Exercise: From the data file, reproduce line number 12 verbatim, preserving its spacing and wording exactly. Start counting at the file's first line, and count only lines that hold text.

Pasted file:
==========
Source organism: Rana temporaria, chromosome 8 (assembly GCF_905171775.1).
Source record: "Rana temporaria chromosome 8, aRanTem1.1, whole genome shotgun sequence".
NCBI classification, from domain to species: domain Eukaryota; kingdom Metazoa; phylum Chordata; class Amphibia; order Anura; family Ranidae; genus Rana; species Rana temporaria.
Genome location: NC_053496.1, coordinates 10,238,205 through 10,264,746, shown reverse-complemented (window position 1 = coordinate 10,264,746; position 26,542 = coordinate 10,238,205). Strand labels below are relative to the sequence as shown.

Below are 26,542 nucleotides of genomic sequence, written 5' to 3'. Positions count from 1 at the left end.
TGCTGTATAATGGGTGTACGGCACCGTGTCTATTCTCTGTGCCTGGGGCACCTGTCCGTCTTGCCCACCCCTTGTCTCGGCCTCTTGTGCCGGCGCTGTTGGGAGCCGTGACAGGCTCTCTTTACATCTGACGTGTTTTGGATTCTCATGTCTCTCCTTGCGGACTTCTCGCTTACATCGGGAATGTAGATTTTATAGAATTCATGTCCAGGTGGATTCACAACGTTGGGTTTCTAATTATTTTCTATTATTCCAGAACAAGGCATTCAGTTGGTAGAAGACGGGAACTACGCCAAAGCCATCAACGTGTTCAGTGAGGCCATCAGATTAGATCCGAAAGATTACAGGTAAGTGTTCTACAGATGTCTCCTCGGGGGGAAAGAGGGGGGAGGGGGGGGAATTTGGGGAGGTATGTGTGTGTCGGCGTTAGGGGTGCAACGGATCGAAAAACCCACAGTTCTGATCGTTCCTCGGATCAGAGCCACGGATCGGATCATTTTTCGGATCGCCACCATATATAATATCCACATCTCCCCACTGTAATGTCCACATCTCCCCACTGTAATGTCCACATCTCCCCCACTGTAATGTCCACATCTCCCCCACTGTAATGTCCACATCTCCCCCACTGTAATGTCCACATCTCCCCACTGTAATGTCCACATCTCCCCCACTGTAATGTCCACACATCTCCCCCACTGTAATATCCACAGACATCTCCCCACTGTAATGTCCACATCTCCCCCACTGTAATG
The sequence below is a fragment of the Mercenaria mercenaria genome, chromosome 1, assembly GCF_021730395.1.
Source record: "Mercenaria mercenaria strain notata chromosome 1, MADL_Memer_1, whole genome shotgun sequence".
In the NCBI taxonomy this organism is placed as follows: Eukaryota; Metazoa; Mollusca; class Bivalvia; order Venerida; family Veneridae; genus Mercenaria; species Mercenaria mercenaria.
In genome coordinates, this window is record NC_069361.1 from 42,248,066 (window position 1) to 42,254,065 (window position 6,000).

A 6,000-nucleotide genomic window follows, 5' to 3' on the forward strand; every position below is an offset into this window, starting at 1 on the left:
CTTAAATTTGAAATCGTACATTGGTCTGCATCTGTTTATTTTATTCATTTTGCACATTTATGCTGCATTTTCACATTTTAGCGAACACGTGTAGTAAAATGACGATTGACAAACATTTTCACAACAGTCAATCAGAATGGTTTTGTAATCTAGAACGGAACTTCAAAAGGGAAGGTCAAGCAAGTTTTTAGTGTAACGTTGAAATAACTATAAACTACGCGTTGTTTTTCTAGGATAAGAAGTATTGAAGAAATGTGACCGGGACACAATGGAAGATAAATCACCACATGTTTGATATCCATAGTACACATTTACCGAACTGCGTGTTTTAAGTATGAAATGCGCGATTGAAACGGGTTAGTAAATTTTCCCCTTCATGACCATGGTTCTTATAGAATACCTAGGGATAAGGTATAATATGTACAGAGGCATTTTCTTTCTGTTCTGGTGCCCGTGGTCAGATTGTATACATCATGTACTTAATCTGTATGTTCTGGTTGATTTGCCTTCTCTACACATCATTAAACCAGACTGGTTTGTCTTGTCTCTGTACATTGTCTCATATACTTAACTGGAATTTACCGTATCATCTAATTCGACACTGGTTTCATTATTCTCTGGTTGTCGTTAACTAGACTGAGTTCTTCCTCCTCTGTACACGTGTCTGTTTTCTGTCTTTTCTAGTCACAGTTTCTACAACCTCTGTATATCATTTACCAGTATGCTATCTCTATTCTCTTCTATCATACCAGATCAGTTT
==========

CTTAAATTTGAAATCGTACATTGGTCTGCATCTGTTTATTTTATTCATTTTGCACATTTATGCTGCATTTTCACATTTTAGCGAACACGTGTAGTAAAATGACGATTGACAAACATTTTCACAACAGTCAATCAGAATGGTTTTGTAATCTAGAACGGAACTTCAAAAGGGAAGGTCAAGCAAGTTTTTAGTGTAACGTTGAAATAACTATAAACTACGCGTTGTTTTTCTAGGATAAGAAGTATTGAAGAAATGTGACCGGGACACAATGGAAGATAAATCACCACATGTTTGATATCCATAGTACACATTTACCGAACTGCGTGTTTTAAGTATGAAATGCGCGATTGAAACGGGTTAGTAAATTTTCCCCTTCATGACCATGGTTCTTATAGAATACCTAGGGATAAGGTATAATATGTACAGAGGCATTTTCTTTCTGTTCTGGTGCCCGTGGTCAGATTGTATACATCATGTACTTAATCTGTATGTTCTGGTTGATTTGCCTTCTCTACACATCATTAAACCAGACTGGTTTGTCTTGTCTCTGTACATTGTCTCATATACTTAACTGGAATTTACCGTATCATCTAATTCGACACTGGTTTCATTATTCTCTGGTTGTCGTTAACTAGACTGAGTTCTTCCTCCTCTGTACACGTGTCTGTTTTCTGTCTTTTCTAGTCACAGTTTCTACAACCTCTGTATATCATTTACCAGTATGCTATCTCTATTCTCTTCTATCATACCAGATCAGTTT